This directory contains a number of examples that show how to use the PHP-CPP library.
To run an example, there are a couple of steps that need to be taken. The first step is compiling and installing the PHPCPP library. This is done by running 'make' and then 'make install' in the main directory.
The second step is to compile the C++ code of an example and make it into an extension usable by PHP. This is done by running 'make' and 'make install' in an Example directory. Do make sure you've edited the Makefile according to your own specific directories.
The following examples are available:
The first example does nothing - it only shows how to create your own extension. This means your extension will be listed in the output of "phpinfo()", and it is included in the array returned by theget_loaded_modules() function. There are no functions or classes defined by this first example extension.
This second example shows how to add a function to the extension and call that function from the PHP code. Adding a function to your extension means that you can call it anywhere from the PHP code. Furthermore, it is possible to associate your C++ function with another name. This other name is then used in PHP to call the C++ function, rather than the original C++ function name. Functions and/or classes defined in this example. - void my_function_void() Named as my_void_function()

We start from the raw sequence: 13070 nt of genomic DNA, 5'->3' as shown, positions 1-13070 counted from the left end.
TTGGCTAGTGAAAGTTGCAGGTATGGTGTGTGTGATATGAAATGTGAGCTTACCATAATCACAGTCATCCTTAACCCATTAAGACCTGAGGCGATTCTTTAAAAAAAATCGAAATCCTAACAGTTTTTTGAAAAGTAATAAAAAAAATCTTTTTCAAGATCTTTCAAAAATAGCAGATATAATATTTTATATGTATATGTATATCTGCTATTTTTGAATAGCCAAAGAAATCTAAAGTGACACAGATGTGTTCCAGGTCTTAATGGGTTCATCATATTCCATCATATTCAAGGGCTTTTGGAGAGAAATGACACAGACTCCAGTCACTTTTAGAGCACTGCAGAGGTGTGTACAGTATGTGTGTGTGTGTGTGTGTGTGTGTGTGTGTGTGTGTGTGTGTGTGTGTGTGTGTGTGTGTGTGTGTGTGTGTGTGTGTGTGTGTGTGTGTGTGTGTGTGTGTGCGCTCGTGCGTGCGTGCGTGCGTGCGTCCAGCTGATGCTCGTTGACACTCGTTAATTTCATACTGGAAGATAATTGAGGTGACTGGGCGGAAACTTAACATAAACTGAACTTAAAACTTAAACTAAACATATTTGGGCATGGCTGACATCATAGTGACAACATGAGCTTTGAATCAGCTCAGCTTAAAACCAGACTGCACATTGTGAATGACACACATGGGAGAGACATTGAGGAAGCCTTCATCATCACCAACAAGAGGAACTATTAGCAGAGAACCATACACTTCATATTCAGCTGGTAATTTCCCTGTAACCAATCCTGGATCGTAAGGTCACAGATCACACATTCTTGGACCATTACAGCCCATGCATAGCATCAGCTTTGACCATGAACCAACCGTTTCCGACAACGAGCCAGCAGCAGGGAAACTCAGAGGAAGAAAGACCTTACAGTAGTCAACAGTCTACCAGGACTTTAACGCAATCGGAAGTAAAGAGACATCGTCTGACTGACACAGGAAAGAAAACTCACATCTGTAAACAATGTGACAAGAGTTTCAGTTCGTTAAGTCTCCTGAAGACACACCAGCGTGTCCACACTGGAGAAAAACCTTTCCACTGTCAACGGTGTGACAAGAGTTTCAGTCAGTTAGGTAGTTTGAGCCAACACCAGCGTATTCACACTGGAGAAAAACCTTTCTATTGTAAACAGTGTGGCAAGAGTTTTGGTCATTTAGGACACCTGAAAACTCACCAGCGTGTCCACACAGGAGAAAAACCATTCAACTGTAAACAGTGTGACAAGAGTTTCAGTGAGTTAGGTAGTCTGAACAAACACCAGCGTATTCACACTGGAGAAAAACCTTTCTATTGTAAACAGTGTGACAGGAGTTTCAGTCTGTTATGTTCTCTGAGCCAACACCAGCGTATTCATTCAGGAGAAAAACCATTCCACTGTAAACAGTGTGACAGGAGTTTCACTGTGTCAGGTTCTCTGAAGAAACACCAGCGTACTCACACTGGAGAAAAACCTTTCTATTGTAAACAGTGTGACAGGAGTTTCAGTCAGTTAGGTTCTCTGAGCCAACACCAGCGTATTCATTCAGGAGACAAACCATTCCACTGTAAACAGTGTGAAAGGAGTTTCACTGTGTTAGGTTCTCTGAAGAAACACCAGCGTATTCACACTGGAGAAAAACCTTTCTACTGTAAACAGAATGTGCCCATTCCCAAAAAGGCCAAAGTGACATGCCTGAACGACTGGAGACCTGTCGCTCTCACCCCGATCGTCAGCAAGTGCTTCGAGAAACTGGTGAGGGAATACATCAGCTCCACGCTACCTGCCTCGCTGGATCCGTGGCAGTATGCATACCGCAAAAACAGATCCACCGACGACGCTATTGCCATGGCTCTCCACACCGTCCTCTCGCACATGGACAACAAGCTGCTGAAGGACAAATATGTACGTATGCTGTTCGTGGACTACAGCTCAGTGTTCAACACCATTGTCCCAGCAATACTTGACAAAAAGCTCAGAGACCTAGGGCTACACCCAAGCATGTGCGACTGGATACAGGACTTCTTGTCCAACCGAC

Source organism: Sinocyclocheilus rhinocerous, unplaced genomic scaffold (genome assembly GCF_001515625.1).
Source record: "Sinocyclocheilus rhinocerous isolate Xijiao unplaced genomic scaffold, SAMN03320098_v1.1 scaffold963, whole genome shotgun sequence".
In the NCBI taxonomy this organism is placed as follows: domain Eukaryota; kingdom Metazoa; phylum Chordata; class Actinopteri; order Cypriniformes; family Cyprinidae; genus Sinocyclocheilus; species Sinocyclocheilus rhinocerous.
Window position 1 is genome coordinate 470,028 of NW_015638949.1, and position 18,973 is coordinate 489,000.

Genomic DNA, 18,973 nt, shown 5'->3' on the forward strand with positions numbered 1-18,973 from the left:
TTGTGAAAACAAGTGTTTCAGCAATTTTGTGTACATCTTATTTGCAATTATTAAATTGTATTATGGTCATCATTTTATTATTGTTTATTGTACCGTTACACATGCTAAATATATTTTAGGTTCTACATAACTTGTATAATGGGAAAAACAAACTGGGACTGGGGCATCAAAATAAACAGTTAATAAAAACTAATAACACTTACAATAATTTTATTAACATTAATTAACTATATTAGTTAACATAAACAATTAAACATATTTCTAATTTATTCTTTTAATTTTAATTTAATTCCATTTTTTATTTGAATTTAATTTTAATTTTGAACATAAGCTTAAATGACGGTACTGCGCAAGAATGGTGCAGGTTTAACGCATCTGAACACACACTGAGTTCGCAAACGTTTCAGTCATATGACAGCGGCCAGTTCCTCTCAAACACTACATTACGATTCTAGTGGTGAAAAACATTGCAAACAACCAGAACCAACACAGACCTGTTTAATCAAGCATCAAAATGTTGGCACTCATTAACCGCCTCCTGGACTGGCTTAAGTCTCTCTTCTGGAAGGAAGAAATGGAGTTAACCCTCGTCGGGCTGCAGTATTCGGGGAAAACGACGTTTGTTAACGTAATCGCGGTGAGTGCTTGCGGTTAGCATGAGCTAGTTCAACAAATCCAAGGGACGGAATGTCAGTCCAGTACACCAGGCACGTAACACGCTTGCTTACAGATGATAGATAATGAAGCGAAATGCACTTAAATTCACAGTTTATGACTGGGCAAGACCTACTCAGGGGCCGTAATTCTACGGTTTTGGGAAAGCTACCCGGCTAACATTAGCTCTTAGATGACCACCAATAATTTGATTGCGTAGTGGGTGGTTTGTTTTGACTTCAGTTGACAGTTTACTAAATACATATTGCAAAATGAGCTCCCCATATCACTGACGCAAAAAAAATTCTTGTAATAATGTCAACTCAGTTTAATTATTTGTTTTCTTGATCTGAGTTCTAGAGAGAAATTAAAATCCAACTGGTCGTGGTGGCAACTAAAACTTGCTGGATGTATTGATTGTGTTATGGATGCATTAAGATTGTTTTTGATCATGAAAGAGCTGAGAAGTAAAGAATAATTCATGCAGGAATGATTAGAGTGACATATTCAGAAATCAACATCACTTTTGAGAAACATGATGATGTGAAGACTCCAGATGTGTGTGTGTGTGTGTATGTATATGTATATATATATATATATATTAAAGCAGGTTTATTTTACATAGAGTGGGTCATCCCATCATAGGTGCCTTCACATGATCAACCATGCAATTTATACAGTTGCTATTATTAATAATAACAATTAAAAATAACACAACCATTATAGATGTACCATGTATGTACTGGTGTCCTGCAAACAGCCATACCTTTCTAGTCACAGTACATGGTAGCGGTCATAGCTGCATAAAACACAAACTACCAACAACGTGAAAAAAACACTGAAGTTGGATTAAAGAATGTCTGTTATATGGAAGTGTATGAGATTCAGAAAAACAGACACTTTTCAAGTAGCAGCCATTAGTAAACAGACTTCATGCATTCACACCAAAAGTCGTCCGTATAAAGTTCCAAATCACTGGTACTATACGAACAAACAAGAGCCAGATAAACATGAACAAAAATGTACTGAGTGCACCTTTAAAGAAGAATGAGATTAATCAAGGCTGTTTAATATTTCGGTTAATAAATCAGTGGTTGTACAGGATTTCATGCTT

The third example shows how to return a value from C++ to PHP. Virtually any type of value can be returned to PHP from C++. The returned value must be returned as Php::Value object, rather than a native C/C++ type. This Php::Value class takes care of converting native values into values usable in your PHP code. Because a Php::Value is always returned, there is no need to specify the return type of the function when adding it to your extension. Functions and/or classes defined in this example. - Php::Value my_return_value_function()
The fourth example is a combination of the second and third example. This example illustrates how to call a function without parameters. The function is added to your extension, and can then be called from your PHP script. The function returns a Php::Value to show that the call succeeded. Functions and/or classes defined in this example. - Php::Value my_no_parameters_function()